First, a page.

Totally Killer and The Types of Nostalgia

Totally Killer Movie

I took a simple movie and analyzed the two types of nostalgia in it.

There is a new comedy slasher movie on Amazon Prime Video. Simply titled Totally Killer, it’s a mashup of Back to the Future and Halloween. The film stars Kiernan Shipka, Olivia Holt, Julie Bowen, and Randall Park. Following Jamie (Shipka), after her mother’s friends are murdered on Halloween by the Sweet Sixteen Killer, she travels back to 1987 to stop the young would-be assassin before she is trapped in the past forever. 

I never expect much from a time travel film. There’s usually an oxymoronic plot hole that won’t make sense. I recommend coming to this movie without expectations, as it will not be a classic or break any new ground in the horror genre. What I’m interested in is the nostalgia factor. 

The two types of nostalgia are restorative and reflective. In this movie, restorative nostalgia is all about rebuilding Vernon. It’s an idealized version of the 80s with colorful yoga pants, clean theme parks, and no crime. It is the past that Jamie wanted to build. As opposed to that, there is reflective nostalgia, which I think makes this feature more interesting. 

Vernon’s 80s look is reminiscent of a restorative nostalgia period. The reflective side of this film is what’s interesting to me. More than fighting the Wish version of Michael Myers (Sweet Sixteen is such a funny name for a killer, by the way) with the mask of the bastard son of Max Headroom and George Michael, the biggest fight of this movie is a triple threat of the lack of emotional intelligence of Baby Boomers, the cynicism of Gen X, and the sensitivity of Gen Z.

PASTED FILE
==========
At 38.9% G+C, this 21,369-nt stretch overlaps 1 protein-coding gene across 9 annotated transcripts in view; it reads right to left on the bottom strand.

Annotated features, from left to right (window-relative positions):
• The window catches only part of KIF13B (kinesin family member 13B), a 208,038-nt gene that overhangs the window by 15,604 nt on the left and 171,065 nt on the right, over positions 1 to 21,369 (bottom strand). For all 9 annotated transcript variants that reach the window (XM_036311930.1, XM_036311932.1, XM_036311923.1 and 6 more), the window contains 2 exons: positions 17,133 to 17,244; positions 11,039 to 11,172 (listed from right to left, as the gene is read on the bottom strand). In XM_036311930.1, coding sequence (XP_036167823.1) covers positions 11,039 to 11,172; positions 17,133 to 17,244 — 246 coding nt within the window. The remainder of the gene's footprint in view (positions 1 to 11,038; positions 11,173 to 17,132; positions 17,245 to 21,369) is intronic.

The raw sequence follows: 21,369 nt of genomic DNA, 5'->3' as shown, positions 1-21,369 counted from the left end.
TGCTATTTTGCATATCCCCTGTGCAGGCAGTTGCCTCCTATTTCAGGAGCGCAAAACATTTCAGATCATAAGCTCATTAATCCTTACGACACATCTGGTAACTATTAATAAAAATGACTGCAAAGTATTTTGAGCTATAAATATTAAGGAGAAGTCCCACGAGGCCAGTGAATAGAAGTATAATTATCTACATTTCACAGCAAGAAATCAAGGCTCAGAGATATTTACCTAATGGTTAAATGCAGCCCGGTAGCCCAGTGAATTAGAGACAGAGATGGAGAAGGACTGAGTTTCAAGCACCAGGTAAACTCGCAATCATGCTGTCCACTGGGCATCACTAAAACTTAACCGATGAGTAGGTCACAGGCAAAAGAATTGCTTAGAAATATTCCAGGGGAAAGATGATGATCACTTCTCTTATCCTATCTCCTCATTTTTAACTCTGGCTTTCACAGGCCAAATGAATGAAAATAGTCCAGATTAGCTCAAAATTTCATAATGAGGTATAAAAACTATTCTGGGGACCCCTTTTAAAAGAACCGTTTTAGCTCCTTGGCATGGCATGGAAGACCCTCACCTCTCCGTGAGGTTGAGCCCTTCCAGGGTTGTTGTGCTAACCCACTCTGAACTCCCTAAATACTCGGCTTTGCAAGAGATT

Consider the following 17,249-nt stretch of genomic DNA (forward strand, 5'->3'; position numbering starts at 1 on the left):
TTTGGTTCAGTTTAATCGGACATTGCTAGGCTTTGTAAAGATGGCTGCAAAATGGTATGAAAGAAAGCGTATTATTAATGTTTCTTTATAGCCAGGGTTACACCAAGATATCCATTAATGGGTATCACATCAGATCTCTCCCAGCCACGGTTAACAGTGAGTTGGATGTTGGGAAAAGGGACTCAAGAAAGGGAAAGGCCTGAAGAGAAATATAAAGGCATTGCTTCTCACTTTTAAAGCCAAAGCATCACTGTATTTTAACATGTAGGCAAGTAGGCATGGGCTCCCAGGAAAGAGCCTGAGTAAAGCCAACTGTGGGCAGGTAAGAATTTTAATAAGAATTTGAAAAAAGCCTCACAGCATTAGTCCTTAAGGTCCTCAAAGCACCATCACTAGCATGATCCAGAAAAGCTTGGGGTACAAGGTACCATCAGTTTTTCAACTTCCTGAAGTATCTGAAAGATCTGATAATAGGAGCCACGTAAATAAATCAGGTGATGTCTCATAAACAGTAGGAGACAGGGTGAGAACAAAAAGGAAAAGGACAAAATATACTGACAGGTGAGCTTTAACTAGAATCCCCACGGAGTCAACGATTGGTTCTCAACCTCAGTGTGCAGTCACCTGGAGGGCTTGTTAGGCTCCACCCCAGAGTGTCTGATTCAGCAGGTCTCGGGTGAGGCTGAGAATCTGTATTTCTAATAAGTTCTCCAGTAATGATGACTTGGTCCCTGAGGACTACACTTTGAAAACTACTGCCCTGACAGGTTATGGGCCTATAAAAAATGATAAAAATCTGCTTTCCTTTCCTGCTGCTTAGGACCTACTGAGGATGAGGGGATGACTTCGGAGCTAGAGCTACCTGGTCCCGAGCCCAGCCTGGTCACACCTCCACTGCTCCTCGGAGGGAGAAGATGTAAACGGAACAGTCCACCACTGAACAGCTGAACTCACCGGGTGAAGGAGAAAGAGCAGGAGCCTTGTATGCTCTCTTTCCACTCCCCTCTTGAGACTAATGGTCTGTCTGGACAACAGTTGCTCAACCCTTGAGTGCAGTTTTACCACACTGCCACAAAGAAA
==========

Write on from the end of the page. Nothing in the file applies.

How does this compare to Back to The Future?

The clash of personalities is the main reason I would recommend this film. In Back to the Future, the 50s nostalgia is restorative, an ideal version of the post-war American Dream in a small town. The reflective nostalgia for racism is very subtle. It is there, but we are too distracted by Marty McFly’s mother wanting to have sex with her son.

In Totally Killer, we’re not bewildered by any incestuous behavior. We’re watching Jamie’s mother being a bitch, and wanting to get dirty with her future dad earlier than intended. It’s not as implicit and brilliant as BTTF, but it’s still absorbing and easy to follow. It’s an Entry-level time-traveling narrative before we get to the big fight in the third act. 

In conclusion, Totally Killer, though as simple as its title. Observing generational behavior and watching slasher action makes it a fun watch. Some nights, it’s good to restore our collective memories by forgetting about Reganomics and dressing like Molly Ringwald. 

I just talked about the Back to the Future part of this movie’s inspirations. But here’s a meme illustrating what I think about the Halloween part:

Ironic, isn’t it?

You can feel nostalgic and watch Totally Killer on Amazon

Leave a Reply

Your email address will not be published. Required fields are marked *